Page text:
How to Fuel in the Crossfit Open

The time is nearly here. For some it’s the first step to the Crossfit Games, for many it’s a chance to show off their year of fitness, and for most it’s a chance throw down with their community and test themselves in a competitive state. Yes, the Open means something different for each of us, but we should all go in with a plan and an intention to get the most out of the five weeks.

Firstly, five weeks is a LONG time. Emotions ride high and low, and collective stress hormones reach record limits upon Dave Castro’s weekly open announcement. For most, the Open is a significant stress, both mentally and physically. Cortisol (our main stress hormone) will peak and trough during the five weeks  and usually flatlines afterwards – hello sickness. This being so, we must manage our stressors in training and life if we’re to get the very best out of the event.

And how do we manage stressors? Well, nutrition is key, as is sleep. Rhythm is important too. Your body loves it, and it will hold critical importance for these five weeks.

But let’s start with the pre workout nutrition.

Pre Workout – To Fast or Not to Fast

You need to make the decision to go fasted vs some food. (A lot of food is a bad idea).

This decision is based on what sort of workout it’s going to be for you. Some of us will go lactic every week and be lying on the ground looking for Jesus, whereas some of us will keep mostly aerobic – be breathing heavily but largely coherent after the workout.

So which one am I? Well, if it’s a shorter, more lactic piece, like 17.5, you can look at doing it fasted as we’ll be doing quick contractions, and there’s more demand for blood to go to the periphery. We’ll also be running off adrenaline and cortisol for much of this, and being fasted will allow for a state of arousal to meet the intensity required.

If it’s a longer piece of muscular endurance, ie 17.4, it’s wise to have some pre workout carbs and proteins, and keep it light and easily digestible – around 150 calories should do. Some BCAA’s are also a great idea to delay the onset of fatigue.

This being said, you should have practiced fasted training prior so your body doesn’t freak out and have blood sugar dumps prior to go time. Again, rhythm, familiarity, all those good things.

Your pre workout meal doesn’t start 90 mins before go time. It begins days, weeks, and months before the big event where you body can adjust to the rhythm and fuel utilisation that you’ll be using. Honouring the mantra that your body loves rhythm, you should start a pre workout ritual, and use this same practice for game day.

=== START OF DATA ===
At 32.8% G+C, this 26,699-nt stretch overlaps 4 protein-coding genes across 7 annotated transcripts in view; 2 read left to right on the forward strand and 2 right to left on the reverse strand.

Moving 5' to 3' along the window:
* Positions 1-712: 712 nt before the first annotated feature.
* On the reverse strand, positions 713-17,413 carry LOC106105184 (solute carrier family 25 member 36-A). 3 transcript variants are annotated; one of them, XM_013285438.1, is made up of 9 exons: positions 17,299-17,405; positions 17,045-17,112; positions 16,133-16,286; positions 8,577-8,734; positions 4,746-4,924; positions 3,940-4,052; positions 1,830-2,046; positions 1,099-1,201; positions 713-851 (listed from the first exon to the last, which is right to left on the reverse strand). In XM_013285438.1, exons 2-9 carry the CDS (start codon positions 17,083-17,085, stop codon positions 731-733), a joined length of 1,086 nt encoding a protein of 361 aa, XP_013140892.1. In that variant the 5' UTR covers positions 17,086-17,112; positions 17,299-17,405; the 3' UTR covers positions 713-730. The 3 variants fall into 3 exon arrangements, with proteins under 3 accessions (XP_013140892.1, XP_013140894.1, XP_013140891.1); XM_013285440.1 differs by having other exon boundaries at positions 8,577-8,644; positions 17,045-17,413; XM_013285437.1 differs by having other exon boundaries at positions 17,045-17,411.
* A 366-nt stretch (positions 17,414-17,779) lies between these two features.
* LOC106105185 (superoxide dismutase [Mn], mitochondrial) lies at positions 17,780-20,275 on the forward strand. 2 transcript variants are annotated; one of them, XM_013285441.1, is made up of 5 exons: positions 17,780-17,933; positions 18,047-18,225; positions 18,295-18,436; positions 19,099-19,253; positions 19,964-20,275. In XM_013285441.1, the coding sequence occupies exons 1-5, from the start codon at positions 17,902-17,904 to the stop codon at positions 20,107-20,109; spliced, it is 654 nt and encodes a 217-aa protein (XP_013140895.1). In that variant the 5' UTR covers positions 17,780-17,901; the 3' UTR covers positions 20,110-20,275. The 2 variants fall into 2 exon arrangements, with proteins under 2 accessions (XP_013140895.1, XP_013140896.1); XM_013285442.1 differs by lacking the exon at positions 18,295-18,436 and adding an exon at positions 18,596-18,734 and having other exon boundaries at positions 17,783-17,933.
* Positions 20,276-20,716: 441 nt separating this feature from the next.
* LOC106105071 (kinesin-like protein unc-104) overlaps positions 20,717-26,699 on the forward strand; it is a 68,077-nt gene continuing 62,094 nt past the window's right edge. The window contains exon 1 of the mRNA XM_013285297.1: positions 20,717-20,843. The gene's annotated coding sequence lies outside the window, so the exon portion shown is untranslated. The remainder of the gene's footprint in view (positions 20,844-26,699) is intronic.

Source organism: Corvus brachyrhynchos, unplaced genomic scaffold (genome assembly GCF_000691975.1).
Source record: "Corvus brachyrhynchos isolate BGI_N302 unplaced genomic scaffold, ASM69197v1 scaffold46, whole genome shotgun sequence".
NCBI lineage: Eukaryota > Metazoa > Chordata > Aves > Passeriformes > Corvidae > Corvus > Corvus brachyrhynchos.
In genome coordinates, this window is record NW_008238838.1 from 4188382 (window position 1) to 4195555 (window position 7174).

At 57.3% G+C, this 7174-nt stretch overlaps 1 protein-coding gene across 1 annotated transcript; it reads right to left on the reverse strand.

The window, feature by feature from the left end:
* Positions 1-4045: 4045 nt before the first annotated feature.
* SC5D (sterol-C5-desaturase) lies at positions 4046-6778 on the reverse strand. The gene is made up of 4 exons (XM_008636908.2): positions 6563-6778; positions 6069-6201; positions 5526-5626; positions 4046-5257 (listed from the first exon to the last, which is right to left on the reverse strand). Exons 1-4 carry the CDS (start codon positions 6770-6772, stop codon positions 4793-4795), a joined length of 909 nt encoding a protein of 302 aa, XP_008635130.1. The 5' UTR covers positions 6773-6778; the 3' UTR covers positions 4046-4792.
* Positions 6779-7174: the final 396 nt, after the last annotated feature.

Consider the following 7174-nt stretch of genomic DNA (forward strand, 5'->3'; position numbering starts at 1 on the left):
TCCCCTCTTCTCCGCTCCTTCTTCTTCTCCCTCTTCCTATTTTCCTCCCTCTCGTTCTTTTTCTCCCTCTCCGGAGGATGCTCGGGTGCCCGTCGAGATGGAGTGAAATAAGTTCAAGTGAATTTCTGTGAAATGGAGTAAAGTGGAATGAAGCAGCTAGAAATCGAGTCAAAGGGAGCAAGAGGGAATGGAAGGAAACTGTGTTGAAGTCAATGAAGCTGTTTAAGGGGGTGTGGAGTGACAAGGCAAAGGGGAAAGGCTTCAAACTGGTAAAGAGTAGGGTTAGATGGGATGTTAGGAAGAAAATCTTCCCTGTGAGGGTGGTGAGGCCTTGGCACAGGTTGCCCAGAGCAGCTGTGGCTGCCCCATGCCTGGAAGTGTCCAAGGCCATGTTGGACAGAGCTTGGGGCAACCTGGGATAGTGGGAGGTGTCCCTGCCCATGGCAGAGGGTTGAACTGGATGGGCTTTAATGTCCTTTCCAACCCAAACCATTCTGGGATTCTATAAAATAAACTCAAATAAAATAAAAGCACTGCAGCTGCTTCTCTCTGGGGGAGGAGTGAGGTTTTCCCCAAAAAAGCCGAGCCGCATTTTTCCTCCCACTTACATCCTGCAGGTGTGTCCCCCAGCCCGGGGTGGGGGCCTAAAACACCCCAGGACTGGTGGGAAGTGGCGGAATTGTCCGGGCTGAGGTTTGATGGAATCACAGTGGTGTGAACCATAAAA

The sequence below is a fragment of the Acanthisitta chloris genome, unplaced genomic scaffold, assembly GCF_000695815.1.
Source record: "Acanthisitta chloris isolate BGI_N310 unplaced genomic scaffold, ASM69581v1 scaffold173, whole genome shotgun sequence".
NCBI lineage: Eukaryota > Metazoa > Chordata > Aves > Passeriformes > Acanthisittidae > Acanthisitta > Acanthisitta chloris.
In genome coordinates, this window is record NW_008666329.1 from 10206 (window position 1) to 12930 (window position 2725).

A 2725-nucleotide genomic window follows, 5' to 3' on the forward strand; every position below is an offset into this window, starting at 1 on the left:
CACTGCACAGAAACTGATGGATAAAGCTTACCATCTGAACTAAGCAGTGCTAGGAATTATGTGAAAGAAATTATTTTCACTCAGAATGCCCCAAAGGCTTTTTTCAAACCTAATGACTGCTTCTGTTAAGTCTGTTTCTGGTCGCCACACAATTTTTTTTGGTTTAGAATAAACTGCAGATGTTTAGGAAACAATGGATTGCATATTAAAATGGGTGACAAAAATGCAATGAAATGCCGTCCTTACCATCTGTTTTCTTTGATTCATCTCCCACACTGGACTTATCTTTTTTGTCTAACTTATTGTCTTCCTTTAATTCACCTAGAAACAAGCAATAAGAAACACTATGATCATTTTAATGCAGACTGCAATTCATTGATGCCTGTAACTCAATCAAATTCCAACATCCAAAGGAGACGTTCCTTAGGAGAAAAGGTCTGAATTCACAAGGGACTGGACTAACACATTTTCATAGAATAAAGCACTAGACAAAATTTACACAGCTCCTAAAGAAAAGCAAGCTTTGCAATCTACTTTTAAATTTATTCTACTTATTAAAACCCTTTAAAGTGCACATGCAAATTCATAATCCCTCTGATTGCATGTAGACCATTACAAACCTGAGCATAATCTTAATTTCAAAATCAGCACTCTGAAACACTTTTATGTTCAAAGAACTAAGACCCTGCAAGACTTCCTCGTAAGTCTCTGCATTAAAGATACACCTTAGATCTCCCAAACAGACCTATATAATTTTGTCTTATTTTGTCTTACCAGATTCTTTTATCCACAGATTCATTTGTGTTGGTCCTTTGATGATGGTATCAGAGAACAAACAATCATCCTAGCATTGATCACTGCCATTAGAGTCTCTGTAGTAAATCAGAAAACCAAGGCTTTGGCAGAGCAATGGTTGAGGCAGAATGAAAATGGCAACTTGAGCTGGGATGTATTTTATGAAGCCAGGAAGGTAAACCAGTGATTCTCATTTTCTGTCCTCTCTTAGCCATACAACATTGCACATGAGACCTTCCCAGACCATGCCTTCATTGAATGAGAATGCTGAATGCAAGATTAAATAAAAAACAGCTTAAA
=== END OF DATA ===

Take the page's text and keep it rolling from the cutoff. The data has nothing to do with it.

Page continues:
This being said, you should have practiced fasted training prior so your body doesn’t freak out and have blood sugar dumps prior to go time.

In summary: 

Long and grindy with many contractions: Eat something light 90 mins beforehand and maybe some BCAA’s.

Short and Firey: Go relatively fasted to allow for blood to go to the periphery and away from the gut.

Post Workout:

Post workout meals are again dependent on what human you are, and the effect that the workout has on you. A general prescription for everyone is to calm your farm BEFORE you ingest any calories – don’t guzzle your protein shake while you’re still sweating. Instead, do a cool-down for 20 minutes (row, ride, walk) then go for something easily digested with carbs and protein – fats aren’t AS important.

As for quality and quantity of fuelling, that will again depend on what sort of workout it is. If you’ve gone very lactic, ie. 17.5, then you should look to replace your sugars with some fast digesting carbs as soon as you calm down. Then, look to get a solid meal of carbs, proteins and fats within 90 minutes. If you’ve done a more aerobic piece like in 17.2, there’s less of a need for quick repletion of sugars, and you can probably go for a square meal once your nervous system calms down.

In Summary

More lactic the workout, the more demand for post workout sugars. After you top up here, get in balanced meal with carbs and proteins.

The more aerobic the workout, the less need for post workout sugars, and instead you should go for a meal with enough carbs and proteins.

… A note on Pre – Workouts

Ahh pre – workouts, our go to when we need a quick hit. The aim of these weird chemicals is to illicit an adrenaline and dopamine response so you’re amped and ready. Now, if you’ve ever done the open, you know that you’re in a HIGHLY stimulating environment, and if you don’t get a natural lift from this then something is probably wrong with you.

For this reason I do not recommend pre workouts, especially if you’re training in the PM. It can lead to overstimulation, and impair your recovery for the next week – it’s a marathon, not a sprint.


Wrapping Up:

Sticking to the basic recommendations given above about fasted vs light meal for the type of workout is a good place to start.

Importantly, make sure that you feel good going into the workout. We all have different biological makeups and will respond differently to different factors, so choose an eating strategy that will work for you.

Thank you for reading.

Steve Hennessy-Maia is a Functional Diagnostic Nutrition Practitioner and Crossfit Coach.
He works with clients from around the world to restore health, using fitness, nutrition and lifestyle protocols.
He is currently based in London.
*Disclaimer: This post is for information purposes only, and is not designed to diagnose or treat any disease. Always seek help from a medical professional whenever you undergo any dietary change.